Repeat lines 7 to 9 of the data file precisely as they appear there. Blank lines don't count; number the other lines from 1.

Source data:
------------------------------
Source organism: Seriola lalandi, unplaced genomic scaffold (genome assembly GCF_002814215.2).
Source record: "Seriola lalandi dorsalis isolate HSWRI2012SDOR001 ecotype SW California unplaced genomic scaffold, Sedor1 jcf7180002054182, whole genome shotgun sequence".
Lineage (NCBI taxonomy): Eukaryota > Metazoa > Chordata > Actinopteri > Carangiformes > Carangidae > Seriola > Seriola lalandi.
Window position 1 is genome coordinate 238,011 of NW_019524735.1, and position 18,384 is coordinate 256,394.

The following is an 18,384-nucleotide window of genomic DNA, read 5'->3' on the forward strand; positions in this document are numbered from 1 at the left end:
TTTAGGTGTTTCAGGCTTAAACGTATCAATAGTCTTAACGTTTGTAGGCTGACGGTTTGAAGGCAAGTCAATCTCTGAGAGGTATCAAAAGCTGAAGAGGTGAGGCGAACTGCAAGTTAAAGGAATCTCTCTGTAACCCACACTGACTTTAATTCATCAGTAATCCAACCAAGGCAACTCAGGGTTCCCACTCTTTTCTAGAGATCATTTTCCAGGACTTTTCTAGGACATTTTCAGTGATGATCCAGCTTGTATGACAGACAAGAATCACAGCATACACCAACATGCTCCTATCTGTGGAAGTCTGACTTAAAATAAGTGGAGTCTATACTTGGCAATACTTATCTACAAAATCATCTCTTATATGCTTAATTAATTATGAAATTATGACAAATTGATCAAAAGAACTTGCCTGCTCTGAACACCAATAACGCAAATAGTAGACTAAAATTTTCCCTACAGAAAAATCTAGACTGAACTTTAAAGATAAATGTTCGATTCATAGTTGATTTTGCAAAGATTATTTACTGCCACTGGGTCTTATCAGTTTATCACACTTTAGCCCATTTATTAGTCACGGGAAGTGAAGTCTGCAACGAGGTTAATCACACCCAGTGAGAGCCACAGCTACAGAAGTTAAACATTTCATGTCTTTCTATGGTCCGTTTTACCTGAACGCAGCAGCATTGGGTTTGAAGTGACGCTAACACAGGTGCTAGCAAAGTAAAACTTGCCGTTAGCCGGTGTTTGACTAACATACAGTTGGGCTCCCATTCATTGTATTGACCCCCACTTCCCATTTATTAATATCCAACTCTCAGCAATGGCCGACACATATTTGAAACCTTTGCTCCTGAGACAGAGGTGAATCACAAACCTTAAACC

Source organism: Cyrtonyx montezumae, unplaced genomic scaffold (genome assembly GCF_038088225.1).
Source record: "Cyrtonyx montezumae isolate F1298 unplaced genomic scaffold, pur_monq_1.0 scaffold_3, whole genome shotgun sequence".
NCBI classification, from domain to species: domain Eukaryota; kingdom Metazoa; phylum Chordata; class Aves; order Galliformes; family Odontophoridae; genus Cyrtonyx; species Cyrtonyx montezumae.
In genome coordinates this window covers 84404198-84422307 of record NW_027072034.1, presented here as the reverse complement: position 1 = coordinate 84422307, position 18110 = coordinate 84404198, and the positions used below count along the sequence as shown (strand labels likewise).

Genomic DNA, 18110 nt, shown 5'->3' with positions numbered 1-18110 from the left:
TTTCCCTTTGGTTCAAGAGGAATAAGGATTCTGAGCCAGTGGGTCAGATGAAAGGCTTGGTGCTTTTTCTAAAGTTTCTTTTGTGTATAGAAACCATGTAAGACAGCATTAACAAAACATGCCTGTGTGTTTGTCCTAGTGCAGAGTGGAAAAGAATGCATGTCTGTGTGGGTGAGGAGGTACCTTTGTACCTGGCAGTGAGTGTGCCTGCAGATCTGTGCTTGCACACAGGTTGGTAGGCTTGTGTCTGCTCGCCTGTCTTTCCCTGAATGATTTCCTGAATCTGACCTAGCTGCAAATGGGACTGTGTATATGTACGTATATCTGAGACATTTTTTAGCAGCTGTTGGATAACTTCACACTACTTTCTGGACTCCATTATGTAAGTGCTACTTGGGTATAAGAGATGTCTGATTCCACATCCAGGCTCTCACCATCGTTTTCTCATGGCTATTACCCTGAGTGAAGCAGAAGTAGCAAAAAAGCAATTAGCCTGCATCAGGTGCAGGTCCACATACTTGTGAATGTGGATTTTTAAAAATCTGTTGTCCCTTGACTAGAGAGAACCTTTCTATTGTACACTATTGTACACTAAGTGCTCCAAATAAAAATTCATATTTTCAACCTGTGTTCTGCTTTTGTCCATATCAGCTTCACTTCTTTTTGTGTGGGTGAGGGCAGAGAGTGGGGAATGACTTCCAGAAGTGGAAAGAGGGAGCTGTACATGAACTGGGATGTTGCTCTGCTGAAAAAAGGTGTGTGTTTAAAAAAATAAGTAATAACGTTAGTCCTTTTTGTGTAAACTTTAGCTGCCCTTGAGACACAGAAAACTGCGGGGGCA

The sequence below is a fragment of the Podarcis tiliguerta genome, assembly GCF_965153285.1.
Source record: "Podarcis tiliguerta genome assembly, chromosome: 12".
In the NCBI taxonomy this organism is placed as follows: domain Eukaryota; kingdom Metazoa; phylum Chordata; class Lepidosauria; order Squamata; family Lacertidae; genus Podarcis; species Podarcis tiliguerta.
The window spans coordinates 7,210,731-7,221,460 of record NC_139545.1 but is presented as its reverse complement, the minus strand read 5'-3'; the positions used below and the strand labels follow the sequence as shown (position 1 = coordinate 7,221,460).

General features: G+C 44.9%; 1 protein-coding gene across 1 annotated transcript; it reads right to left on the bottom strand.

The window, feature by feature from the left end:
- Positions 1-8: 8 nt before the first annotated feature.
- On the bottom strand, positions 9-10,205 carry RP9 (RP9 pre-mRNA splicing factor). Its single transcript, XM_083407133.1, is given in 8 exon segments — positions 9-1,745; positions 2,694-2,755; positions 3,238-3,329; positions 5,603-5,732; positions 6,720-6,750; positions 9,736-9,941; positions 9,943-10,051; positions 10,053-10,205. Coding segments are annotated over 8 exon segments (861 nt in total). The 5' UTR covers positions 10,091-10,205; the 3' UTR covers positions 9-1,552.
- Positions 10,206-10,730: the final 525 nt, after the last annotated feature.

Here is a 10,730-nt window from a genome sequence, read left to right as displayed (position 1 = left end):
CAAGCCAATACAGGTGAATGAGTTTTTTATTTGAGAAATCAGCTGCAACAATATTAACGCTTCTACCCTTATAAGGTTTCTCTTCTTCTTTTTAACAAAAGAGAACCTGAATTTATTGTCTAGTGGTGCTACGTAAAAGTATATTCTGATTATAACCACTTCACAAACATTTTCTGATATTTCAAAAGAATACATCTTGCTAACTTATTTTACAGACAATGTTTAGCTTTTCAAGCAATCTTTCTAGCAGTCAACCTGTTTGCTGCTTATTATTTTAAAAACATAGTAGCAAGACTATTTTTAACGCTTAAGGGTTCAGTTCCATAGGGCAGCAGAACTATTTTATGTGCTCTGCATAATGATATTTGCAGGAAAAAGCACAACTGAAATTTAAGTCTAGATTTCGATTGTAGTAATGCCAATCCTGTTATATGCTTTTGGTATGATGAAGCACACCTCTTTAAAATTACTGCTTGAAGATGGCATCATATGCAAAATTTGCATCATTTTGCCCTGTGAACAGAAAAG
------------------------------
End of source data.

Source organism: Cyrtonyx montezumae, unplaced genomic scaffold (genome assembly GCF_038088225.1).
Source record: "Cyrtonyx montezumae isolate F1298 unplaced genomic scaffold, pur_monq_1.0 scaffold_3, whole genome shotgun sequence".
NCBI classification, from domain to species: domain Eukaryota; kingdom Metazoa; phylum Chordata; class Aves; order Galliformes; family Odontophoridae; genus Cyrtonyx; species Cyrtonyx montezumae.